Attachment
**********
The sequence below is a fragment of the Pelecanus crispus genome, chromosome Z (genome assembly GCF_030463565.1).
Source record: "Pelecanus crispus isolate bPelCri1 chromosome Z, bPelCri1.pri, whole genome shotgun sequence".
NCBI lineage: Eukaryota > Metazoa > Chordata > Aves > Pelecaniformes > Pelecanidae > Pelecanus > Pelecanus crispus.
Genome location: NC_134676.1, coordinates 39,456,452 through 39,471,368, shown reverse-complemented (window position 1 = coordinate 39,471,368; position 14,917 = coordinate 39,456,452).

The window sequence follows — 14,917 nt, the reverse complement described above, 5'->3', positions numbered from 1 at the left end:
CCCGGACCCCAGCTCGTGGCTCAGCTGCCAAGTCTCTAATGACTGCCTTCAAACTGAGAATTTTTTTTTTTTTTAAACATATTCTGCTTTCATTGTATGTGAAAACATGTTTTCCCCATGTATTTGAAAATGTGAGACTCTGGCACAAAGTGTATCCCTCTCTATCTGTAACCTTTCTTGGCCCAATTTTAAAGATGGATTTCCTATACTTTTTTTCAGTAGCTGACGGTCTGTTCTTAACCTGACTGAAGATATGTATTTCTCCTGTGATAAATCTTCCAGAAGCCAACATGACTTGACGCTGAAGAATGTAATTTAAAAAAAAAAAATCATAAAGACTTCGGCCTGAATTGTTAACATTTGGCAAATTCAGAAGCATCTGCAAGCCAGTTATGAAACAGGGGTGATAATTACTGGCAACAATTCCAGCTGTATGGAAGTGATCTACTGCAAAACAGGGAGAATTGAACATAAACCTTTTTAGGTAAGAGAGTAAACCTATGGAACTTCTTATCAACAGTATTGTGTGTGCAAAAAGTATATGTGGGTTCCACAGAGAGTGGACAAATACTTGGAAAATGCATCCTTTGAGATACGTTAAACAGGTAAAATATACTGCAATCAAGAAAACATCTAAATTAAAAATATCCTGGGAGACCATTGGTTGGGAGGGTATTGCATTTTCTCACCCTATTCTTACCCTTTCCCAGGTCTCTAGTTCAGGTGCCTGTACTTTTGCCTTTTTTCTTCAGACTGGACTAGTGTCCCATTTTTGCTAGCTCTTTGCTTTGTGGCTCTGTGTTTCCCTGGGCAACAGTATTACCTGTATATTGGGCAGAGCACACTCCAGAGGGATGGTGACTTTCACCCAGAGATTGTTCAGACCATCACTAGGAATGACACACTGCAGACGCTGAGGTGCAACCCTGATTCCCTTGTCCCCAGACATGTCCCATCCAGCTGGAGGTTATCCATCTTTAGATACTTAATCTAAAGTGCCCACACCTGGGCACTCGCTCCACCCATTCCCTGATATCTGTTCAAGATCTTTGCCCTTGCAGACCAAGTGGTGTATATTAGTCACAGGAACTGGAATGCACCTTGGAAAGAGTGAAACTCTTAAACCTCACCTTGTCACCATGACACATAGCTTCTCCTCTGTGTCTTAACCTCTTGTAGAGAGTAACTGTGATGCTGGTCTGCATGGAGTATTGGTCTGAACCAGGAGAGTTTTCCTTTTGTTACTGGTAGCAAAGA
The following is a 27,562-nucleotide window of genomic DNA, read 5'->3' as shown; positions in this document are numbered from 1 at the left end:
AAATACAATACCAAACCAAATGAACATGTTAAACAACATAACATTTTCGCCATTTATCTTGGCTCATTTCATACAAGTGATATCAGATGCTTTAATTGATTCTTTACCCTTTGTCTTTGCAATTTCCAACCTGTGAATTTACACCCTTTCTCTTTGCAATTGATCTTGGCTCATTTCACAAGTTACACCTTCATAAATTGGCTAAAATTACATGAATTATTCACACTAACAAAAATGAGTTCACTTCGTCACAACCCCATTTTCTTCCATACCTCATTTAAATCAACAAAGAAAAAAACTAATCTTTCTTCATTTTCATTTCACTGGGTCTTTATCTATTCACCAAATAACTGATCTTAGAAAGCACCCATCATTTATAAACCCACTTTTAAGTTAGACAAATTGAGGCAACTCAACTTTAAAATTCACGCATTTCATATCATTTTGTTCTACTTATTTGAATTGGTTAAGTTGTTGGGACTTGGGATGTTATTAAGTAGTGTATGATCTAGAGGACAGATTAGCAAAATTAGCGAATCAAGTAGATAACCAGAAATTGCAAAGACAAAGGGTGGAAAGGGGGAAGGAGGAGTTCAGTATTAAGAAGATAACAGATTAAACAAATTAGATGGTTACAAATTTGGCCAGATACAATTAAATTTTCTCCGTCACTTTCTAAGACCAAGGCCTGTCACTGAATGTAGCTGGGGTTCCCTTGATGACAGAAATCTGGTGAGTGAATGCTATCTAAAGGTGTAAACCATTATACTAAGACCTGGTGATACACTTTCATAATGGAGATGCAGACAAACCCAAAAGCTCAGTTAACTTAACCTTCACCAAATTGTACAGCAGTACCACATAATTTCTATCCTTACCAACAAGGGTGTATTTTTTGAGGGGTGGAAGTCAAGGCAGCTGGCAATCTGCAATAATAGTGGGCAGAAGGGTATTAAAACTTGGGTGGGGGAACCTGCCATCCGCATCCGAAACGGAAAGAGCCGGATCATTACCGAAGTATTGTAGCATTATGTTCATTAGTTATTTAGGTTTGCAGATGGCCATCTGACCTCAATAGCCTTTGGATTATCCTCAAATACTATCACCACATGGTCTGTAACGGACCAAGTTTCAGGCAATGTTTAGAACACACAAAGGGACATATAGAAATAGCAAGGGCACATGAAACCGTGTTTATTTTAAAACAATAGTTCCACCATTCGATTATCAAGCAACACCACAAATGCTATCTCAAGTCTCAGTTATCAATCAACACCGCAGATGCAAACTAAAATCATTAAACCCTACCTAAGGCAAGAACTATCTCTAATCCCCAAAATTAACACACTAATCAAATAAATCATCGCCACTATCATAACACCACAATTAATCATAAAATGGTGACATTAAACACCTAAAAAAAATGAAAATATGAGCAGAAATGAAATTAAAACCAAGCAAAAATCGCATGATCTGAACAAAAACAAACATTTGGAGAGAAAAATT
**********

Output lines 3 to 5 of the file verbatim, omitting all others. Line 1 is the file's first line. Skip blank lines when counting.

NCBI lineage: Eukaryota > Metazoa > Chordata > Aves > Pelecaniformes > Pelecanidae > Pelecanus > Pelecanus crispus.
Genome location: NC_134676.1, coordinates 39,456,452 through 39,471,368, shown reverse-complemented (window position 1 = coordinate 39,471,368; position 14,917 = coordinate 39,456,452).

The window sequence follows — 14,917 nt, the reverse complement described above, 5'->3', positions numbered from 1 at the left end: